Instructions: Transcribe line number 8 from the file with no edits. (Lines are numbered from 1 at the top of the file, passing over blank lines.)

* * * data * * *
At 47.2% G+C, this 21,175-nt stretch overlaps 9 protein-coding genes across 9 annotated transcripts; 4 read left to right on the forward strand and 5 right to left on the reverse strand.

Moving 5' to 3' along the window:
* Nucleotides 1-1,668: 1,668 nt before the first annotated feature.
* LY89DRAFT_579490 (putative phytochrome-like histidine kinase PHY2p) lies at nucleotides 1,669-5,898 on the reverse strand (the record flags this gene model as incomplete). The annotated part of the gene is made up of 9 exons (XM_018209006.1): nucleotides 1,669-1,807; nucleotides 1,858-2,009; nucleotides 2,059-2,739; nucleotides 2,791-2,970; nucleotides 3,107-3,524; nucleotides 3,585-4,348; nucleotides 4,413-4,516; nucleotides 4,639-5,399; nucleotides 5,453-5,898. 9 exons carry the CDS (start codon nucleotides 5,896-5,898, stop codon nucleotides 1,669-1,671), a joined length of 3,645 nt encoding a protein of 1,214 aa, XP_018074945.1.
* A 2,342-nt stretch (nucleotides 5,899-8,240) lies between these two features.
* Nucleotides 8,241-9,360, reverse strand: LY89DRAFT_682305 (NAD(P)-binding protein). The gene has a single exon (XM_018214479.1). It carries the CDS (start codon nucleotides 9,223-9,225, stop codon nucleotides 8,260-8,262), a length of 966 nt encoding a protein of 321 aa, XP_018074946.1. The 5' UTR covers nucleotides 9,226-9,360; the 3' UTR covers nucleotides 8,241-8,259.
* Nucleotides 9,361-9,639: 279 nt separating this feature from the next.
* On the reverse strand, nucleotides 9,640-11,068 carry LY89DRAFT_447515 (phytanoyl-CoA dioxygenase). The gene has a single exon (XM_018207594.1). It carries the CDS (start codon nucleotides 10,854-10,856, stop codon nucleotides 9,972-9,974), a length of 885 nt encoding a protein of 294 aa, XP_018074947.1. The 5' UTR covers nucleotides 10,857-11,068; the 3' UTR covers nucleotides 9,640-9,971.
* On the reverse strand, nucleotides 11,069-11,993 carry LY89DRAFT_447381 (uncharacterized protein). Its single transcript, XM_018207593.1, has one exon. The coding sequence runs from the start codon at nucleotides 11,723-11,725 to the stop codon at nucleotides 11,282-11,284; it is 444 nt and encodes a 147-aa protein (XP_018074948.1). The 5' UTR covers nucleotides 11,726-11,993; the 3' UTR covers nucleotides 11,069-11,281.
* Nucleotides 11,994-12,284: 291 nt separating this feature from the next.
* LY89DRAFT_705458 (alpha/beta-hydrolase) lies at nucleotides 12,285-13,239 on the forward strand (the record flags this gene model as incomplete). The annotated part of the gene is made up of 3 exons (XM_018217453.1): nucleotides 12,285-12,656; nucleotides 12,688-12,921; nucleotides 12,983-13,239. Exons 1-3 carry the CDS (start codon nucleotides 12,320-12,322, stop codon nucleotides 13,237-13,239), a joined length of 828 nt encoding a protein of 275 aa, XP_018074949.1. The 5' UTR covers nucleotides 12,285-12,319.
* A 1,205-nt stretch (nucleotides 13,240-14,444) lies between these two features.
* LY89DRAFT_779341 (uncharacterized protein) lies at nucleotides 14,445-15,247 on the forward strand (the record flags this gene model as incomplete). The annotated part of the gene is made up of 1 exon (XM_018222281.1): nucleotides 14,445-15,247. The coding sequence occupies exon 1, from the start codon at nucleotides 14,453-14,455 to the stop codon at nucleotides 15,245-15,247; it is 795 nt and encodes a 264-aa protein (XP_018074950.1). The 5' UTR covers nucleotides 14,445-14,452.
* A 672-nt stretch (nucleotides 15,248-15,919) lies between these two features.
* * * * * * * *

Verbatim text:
* On the reverse strand, nucleotides 9,640-11,068 carry LY89DRAFT_447515 (phytanoyl-CoA dioxygenase). The gene has a single exon (XM_018207594.1). It carries the CDS (start codon nucleotides 10,854-10,856, stop codon nucleotides 9,972-9,974), a length of 885 nt encoding a protein of 294 aa, XP_018074947.1. The 5' UTR covers nucleotides 10,857-11,068; the 3' UTR covers nucleotides 9,640-9,971.